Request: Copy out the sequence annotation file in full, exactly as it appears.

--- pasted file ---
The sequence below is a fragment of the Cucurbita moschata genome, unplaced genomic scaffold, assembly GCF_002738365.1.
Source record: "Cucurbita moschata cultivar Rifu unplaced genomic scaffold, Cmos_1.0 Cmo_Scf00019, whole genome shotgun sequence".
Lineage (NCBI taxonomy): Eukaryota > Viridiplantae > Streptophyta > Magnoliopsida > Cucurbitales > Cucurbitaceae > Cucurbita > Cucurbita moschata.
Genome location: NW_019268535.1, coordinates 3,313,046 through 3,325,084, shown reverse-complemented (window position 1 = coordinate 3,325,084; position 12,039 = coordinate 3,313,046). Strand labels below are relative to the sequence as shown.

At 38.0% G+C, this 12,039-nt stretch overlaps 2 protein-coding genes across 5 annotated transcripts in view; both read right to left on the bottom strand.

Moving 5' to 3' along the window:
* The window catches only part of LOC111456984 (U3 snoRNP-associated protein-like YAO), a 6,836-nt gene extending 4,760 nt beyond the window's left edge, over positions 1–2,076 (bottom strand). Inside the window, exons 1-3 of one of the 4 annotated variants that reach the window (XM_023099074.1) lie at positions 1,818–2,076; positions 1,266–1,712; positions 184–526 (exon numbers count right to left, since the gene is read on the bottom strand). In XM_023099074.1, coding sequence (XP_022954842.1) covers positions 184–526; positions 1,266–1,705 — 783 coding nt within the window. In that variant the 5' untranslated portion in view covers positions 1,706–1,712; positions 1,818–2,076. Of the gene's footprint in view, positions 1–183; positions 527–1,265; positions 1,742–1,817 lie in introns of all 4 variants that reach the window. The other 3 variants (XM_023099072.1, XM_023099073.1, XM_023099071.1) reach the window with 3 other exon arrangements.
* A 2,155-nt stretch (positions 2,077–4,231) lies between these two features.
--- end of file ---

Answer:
The sequence below is a fragment of the Cucurbita moschata genome, unplaced genomic scaffold, assembly GCF_002738365.1.
Source record: "Cucurbita moschata cultivar Rifu unplaced genomic scaffold, Cmos_1.0 Cmo_Scf00019, whole genome shotgun sequence".
Lineage (NCBI taxonomy): Eukaryota > Viridiplantae > Streptophyta > Magnoliopsida > Cucurbitales > Cucurbitaceae > Cucurbita > Cucurbita moschata.
Genome location: NW_019268535.1, coordinates 3,313,046 through 3,325,084, shown reverse-complemented (window position 1 = coordinate 3,325,084; position 12,039 = coordinate 3,313,046). Strand labels below are relative to the sequence as shown.

At 38.0% G+C, this 12,039-nt stretch overlaps 2 protein-coding genes across 5 annotated transcripts in view; both read right to left on the bottom strand.

Moving 5' to 3' along the window:
* The window catches only part of LOC111456984 (U3 snoRNP-associated protein-like YAO), a 6,836-nt gene extending 4,760 nt beyond the window's left edge, over positions 1–2,076 (bottom strand). Inside the window, exons 1-3 of one of the 4 annotated variants that reach the window (XM_023099074.1) lie at positions 1,818–2,076; positions 1,266–1,712; positions 184–526 (exon numbers count right to left, since the gene is read on the bottom strand). In XM_023099074.1, coding sequence (XP_022954842.1) covers positions 184–526; positions 1,266–1,705 — 783 coding nt within the window. In that variant the 5' untranslated portion in view covers positions 1,706–1,712; positions 1,818–2,076. Of the gene's footprint in view, positions 1–183; positions 527–1,265; positions 1,742–1,817 lie in introns of all 4 variants that reach the window. The other 3 variants (XM_023099072.1, XM_023099073.1, XM_023099071.1) reach the window with 3 other exon arrangements.
* A 2,155-nt stretch (positions 2,077–4,231) lies between these two features.